In 1968, scientist Dr. Spencer Silver invented a peculiar adhesive that would softly stick to different surfaces without doing damage, but did not at first see a practical use for his new invention. One day, his fellow choir member, who always had difficulty turning the pages of his choir books because the little markers often fell out, remembered his friend’s invention. The two put the adhesive on to the little pieces of paper. And the result: the Post-it note.
Dr. Silver was a scientist at 3M at the time and the Post-it became one of the premiere products in the successful company’s line, which was famed already for its innovations in Scotch Tape and Scotchgard.
For more than 100 years, the Minnesota Mining and Manufacturing Company – better known as 3M – has invented, produced and sold their more than 55,000 products in more than 200 countries.
In Bogota, 3M Colombia follows the inspiration and innovation of its parent company. Its facilities combine a showroom and training and testing areas, where products are continually researched and developed.
This facility is a leading example of the investigation and innovation present in Colombia today. Ana Maria Noreña, president of 3M in Bogota, pointed to diversification and innovation as the motors for constant growth, especially in emerging markets: “These are the countries that are driving the growth in the world. Asia is growing just as fast as Latin America, which is generating great opportunities.”
|INNOVATION AND RESEARCH IN COLOMBIA HAS A PERSISTENT HISTORY. SMALL START-UP COMPANIES, UNIVERSITIES AND |
ALIKE ARE ALL LEADING THE COUNTRY IN THE CHARGE FOR PROGRESS
Other companies follow suit and contribute to this growth and innovation, such as Corbic
, a successful healthcare company and research facility focused on the cardioneurovascular system. Founded in 2005, Corbic has obtained international recognition in large part because of its innovations through research in the medical field.
One of Corbic’s founders, Carlos Ignacio Granada, says that Colombia is experiencing a historical moment where it is investing in innovation and is making improvements to move out into the global market as an important player.
“Latin America is gradually emerging as an enterprising and innovative region,” he says. “Right now, when Colombian universities focus on innovation and the development of new ideas, it is very important to design processes for intellectual protection and marketing.”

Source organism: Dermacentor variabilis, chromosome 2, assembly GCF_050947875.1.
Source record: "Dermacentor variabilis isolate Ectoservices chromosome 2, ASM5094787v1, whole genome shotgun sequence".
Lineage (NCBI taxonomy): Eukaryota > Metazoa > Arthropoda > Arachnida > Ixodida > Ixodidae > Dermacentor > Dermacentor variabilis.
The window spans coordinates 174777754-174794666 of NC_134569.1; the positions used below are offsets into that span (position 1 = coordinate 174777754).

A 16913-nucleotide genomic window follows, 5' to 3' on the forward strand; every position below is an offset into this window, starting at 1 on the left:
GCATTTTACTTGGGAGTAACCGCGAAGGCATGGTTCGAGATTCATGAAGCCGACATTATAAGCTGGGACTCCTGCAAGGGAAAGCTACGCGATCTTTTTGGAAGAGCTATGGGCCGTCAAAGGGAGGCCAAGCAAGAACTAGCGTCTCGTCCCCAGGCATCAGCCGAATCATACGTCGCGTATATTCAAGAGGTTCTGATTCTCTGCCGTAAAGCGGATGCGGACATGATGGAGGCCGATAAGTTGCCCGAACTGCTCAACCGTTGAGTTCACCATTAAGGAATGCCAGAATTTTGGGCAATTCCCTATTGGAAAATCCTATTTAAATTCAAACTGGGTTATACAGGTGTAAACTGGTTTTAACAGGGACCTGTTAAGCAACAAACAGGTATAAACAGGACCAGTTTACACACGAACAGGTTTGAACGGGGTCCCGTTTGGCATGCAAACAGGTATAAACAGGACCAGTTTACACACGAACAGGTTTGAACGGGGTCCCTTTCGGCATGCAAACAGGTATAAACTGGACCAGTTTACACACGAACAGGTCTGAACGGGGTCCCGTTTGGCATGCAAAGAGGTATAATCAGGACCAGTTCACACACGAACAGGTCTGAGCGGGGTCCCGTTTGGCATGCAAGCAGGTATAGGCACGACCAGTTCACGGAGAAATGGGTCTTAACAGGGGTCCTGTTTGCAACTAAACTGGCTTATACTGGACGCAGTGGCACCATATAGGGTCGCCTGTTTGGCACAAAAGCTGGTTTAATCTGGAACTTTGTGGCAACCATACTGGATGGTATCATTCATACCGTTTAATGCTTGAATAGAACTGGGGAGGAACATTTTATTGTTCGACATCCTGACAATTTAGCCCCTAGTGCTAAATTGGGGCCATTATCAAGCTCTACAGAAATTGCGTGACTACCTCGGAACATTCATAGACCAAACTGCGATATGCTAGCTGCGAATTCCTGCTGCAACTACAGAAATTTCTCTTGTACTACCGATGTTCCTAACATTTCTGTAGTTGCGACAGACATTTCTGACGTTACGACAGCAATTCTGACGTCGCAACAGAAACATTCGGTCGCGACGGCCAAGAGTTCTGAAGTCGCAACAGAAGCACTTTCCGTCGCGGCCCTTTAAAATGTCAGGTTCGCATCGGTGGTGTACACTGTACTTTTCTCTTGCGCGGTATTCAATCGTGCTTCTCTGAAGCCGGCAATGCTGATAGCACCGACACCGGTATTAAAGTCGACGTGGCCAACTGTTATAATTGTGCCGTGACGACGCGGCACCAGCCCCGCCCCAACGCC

Jose Alberto Garay, president of Acoplasticos, says, “It is imperative that the country does not stop innovating. To do this, we must make major education projects and large financing efforts. In Acoplasticos, we understood that long ago, and the result of our work on innovation is the Plastics Institute in Medellin that we have.”
Innovations at Colombian universities permeate fields from biology and medicine to psychology and anthropology. Discoveries by researchers at the University of Antioquia have led to anti-venom serums against tropical diseases such as dengue and malaria, both of which can be fatal. Also in the medical field, Colombian researchers found a plant with immunosuppressive properties that can be used in organ transplants, a discovery that received a patent in the U.S.
“Today we have the opportunity to do scientific exchange in biological methods of control about diseases, like tuberculosis, that come back and attack the U.S. population,” says Diego Miguel Sierra Botero, general director of the Corporation for Biological Investigation (CIB).
Meanwhile in agriculture, discoveries made by a team of Colombian university researchers include a substance to combat a disease that attacks the banana crop in Colombia, a major export in the country’s economic market.
Because of its geographic position in the northwest of South America, pre-Colombian archaeological sites shed light on indigenous cultures before European settlement. This location also lends itself to place Colombia as some of the leading researchers on volcanology and seismology.
Innovation and research in Colombia has a persistent history. Small start-up companies, universities and big enterprises alike are all leading the country in the charge for progress. “Colombian human talent is passionate and is easy to work with because they are thirsty for knowledge, to innovate and create, and that makes it very special,” says Ms. Noreña.